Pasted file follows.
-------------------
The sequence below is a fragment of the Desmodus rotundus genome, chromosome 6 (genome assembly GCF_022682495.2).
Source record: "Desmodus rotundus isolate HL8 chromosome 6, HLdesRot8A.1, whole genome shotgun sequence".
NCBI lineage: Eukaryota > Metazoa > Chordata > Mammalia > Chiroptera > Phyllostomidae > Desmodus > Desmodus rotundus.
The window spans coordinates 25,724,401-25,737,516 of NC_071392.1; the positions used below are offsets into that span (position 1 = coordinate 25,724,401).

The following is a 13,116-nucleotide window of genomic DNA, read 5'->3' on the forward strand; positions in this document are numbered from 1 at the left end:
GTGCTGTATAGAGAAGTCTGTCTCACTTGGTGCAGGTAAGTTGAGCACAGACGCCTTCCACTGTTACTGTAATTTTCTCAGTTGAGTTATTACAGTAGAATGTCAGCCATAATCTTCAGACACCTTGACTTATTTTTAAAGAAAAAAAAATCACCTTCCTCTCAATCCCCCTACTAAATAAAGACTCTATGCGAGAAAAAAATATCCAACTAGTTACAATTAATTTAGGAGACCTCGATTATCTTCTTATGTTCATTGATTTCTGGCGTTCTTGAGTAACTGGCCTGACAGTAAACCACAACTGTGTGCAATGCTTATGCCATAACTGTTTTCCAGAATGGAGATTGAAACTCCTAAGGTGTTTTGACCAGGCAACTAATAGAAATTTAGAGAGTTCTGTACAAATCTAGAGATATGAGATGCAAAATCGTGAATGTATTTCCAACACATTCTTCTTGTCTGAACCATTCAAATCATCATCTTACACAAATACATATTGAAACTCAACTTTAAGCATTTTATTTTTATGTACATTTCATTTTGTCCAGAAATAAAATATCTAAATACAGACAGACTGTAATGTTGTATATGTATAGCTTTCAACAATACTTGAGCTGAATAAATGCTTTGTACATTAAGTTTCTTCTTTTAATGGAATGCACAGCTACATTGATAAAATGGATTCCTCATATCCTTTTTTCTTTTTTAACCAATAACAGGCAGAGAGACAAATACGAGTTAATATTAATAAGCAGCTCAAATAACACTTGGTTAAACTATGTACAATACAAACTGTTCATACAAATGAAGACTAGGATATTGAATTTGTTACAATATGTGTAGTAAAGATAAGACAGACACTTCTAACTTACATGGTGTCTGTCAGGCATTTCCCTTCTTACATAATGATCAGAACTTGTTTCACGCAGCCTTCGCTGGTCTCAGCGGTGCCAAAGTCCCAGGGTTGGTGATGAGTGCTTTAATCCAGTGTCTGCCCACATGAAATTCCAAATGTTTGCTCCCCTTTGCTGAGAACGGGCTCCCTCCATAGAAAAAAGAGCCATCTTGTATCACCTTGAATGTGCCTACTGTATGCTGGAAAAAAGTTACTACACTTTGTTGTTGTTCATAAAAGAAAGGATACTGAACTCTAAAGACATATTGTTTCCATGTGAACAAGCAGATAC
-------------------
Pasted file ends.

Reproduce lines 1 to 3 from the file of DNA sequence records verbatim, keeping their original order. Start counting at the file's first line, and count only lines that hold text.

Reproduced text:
The sequence below is a fragment of the Desmodus rotundus genome, chromosome 6 (genome assembly GCF_022682495.2).
Source record: "Desmodus rotundus isolate HL8 chromosome 6, HLdesRot8A.1, whole genome shotgun sequence".
NCBI lineage: Eukaryota > Metazoa > Chordata > Mammalia > Chiroptera > Phyllostomidae > Desmodus > Desmodus rotundus.